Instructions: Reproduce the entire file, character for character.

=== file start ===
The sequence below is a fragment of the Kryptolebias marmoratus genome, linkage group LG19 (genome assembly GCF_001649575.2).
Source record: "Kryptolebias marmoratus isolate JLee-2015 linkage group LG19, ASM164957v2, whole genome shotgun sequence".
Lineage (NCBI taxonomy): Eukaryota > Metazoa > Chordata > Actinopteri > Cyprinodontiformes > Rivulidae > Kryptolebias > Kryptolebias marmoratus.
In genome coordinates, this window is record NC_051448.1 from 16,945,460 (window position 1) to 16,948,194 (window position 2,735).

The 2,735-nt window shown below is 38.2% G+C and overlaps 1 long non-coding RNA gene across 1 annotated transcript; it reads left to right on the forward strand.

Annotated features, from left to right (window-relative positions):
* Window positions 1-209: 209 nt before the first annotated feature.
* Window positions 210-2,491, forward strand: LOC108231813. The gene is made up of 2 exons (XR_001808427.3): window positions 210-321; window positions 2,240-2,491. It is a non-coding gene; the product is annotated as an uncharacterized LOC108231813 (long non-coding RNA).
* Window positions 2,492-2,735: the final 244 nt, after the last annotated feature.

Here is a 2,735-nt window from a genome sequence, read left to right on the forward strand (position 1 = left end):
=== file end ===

The sequence below is a fragment of the Kryptolebias marmoratus genome, linkage group LG19 (genome assembly GCF_001649575.2).
Source record: "Kryptolebias marmoratus isolate JLee-2015 linkage group LG19, ASM164957v2, whole genome shotgun sequence".
Lineage (NCBI taxonomy): Eukaryota > Metazoa > Chordata > Actinopteri > Cyprinodontiformes > Rivulidae > Kryptolebias > Kryptolebias marmoratus.
In genome coordinates, this window is record NC_051448.1 from 16,945,460 (window position 1) to 16,948,194 (window position 2,735).

The 2,735-nt window shown below is 38.2% G+C and overlaps 1 long non-coding RNA gene across 1 annotated transcript; it reads left to right on the forward strand.

Annotated features, from left to right (window-relative positions):
* Window positions 1-209: 209 nt before the first annotated feature.
* Window positions 210-2,491, forward strand: LOC108231813. The gene is made up of 2 exons (XR_001808427.3): window positions 210-321; window positions 2,240-2,491. It is a non-coding gene; the product is annotated as an uncharacterized LOC108231813 (long non-coding RNA).
* Window positions 2,492-2,735: the final 244 nt, after the last annotated feature.

Here is a 2,735-nt window from a genome sequence, read left to right on the forward strand (position 1 = left end):